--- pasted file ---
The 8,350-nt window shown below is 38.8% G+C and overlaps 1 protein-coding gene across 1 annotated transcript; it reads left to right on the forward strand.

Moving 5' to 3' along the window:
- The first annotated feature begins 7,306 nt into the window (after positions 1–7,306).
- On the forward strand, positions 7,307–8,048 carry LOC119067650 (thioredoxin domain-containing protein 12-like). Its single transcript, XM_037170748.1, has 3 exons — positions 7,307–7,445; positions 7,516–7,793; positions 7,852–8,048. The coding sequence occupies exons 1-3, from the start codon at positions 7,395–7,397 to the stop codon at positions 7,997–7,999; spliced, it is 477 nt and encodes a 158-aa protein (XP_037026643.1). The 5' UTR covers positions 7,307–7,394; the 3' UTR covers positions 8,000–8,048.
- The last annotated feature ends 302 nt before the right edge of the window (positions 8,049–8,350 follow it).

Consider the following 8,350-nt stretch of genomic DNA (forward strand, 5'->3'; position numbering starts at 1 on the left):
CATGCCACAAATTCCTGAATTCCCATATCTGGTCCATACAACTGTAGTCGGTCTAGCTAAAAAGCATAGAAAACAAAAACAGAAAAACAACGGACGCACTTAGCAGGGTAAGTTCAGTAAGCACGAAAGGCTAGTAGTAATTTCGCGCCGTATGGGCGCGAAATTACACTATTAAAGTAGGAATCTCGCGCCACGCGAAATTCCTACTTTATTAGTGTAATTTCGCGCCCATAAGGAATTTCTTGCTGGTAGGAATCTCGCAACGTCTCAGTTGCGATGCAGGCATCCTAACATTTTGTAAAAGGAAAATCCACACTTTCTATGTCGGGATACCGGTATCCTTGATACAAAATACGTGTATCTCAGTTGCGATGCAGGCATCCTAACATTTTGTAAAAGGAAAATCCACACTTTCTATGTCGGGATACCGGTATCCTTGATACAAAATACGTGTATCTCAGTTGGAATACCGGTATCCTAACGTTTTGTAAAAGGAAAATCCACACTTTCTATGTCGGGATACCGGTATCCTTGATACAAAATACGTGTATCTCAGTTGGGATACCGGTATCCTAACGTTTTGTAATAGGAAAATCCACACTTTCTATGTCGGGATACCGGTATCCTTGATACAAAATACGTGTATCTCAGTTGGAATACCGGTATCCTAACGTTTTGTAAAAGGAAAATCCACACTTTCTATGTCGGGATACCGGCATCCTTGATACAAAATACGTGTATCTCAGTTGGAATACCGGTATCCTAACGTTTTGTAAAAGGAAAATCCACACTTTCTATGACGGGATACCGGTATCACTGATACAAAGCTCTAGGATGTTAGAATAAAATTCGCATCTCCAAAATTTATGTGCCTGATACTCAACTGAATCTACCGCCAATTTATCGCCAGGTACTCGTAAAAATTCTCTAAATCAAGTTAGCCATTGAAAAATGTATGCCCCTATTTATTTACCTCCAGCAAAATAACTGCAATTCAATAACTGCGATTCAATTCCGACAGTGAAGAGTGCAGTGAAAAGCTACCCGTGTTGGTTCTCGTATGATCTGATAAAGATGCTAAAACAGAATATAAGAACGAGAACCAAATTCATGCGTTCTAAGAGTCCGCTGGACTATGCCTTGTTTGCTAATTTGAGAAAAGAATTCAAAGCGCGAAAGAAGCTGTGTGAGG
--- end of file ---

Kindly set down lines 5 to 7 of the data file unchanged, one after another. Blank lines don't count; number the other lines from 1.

- The last annotated feature ends 302 nt before the right edge of the window (positions 8,049–8,350 follow it).

Consider the following 8,350-nt stretch of genomic DNA (forward strand, 5'->3'; position numbering starts at 1 on the left):
CATGCCACAAATTCCTGAATTCCCATATCTGGTCCATACAACTGTAGTCGGTCTAGCTAAAAAGCATAGAAAACAAAAACAGAAAAACAACGGACGCACTTAGCAGGGTAAGTTCAGTAAGCACGAAAGGCTAGTAGTAATTTCGCGCCGTATGGGCGCGAAATTACACTATTAAAGTAGGAATCTCGCGCCACGCGAAATTCCTACTTTATTAGTGTAATTTCGCGCCCATAAGGAATTTCTTGCTGGTAGGAATCTCGCAACGTCTCAGTTGCGATGCAGGCATCCTAACATTTTGTAAAAGGAAAATCCACACTTTCTATGTCGGGATACCGGTATCCTTGATACAAAATACGTGTATCTCAGTTGCGATGCAGGCATCCTAACATTTTGTAAAAGGAAAATCCACACTTTCTATGTCGGGATACCGGTATCCTTGATACAAAATACGTGTATCTCAGTTGGAATACCGGTATCCTAACGTTTTGTAAAAGGAAAATCCACACTTTCTATGTCGGGATACCGGTATCCTTGATACAAAATACGTGTATCTCAGTTGGGATACCGGTATCCTAACGTTTTGTAATAGGAAAATCCACACTTTCTATGTCGGGATACCGGTATCCTTGATACAAAATACGTGTATCTCAGTTGGAATACCGGTATCCTAACGTTTTGTAAAAGGAAAATCCACACTTTCTATGTCGGGATACCGGCATCCTTGATACAAAATACGTGTATCTCAGTTGGAATACCGGTATCCTAACGTTTTGTAAAAGGAAAATCCACACTTTCTATGACGGGATACCGGTATCACTGATACAAAGCTCTAGGATGTTAGAATAAAATTCGCATCTCCAAAATTTATGTGCCTGATACTCAACTGAATCTACCGCCAATTTATCGCCAGGTACTCGTAAAAATTCTCTAAATCAAGTTAGCCATTGAAAAATGTATGCCCCTATTTATTTACCTCCAGCAAAATAACTGCAATTCAATAACTGCGATTCAATTCCGACAGTGAAGAGTGCAGTGAAAAGCTACCCGTGTTGGTTCTCGTATGATCTGATAAAGATGCTAAAACAGAATATAAGAACGAGAACCAAATTCATGCGTTCTAAGAGTCCGCTGGACTATGCCTTGTTTGCTAATTTGAGAAAAGAATTCAAAGCGCGAAAGAAGCTGTGTGAGG